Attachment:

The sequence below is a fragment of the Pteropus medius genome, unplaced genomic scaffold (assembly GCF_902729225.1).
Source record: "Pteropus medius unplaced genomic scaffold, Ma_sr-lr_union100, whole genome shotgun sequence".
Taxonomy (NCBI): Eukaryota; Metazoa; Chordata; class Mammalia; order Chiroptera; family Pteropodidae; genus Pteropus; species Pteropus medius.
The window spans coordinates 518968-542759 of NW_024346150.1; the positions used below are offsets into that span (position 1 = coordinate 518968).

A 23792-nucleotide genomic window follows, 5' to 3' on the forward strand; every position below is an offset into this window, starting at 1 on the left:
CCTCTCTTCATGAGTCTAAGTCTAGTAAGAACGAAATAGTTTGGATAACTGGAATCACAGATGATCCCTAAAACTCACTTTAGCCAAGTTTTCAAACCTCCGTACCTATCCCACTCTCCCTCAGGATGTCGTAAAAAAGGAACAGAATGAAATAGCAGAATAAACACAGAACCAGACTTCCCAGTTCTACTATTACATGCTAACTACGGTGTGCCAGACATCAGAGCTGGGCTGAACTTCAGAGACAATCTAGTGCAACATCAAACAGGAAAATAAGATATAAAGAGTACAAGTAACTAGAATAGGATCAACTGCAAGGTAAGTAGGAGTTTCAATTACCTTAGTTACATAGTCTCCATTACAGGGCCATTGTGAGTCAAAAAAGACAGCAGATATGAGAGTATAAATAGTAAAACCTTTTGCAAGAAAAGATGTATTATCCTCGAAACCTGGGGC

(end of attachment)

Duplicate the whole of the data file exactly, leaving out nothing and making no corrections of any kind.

The sequence below is a fragment of the Pteropus medius genome, unplaced genomic scaffold (assembly GCF_902729225.1).
Source record: "Pteropus medius unplaced genomic scaffold, Ma_sr-lr_union100, whole genome shotgun sequence".
Taxonomy (NCBI): Eukaryota; Metazoa; Chordata; class Mammalia; order Chiroptera; family Pteropodidae; genus Pteropus; species Pteropus medius.
The window spans coordinates 518968-542759 of NW_024346150.1; the positions used below are offsets into that span (position 1 = coordinate 518968).

A 23792-nucleotide genomic window follows, 5' to 3' on the forward strand; every position below is an offset into this window, starting at 1 on the left:
CCTCTCTTCATGAGTCTAAGTCTAGTAAGAACGAAATAGTTTGGATAACTGGAATCACAGATGATCCCTAAAACTCACTTTAGCCAAGTTTTCAAACCTCCGTACCTATCCCACTCTCCCTCAGGATGTCGTAAAAAAGGAACAGAATGAAATAGCAGAATAAACACAGAACCAGACTTCCCAGTTCTACTATTACATGCTAACTACGGTGTGCCAGACATCAGAGCTGGGCTGAACTTCAGAGACAATCTAGTGCAACATCAAACAGGAAAATAAGATATAAAGAGTACAAGTAACTAGAATAGGATCAACTGCAAGGTAAGTAGGAGTTTCAATTACCTTAGTTACATAGTCTCCATTACAGGGCCATTGTGAGTCAAAAAAGACAGCAGATATGAGAGTATAAATAGTAAAACCTTTTGCAAGAAAAGATGTATTATCCTCGAAACCTGGGGC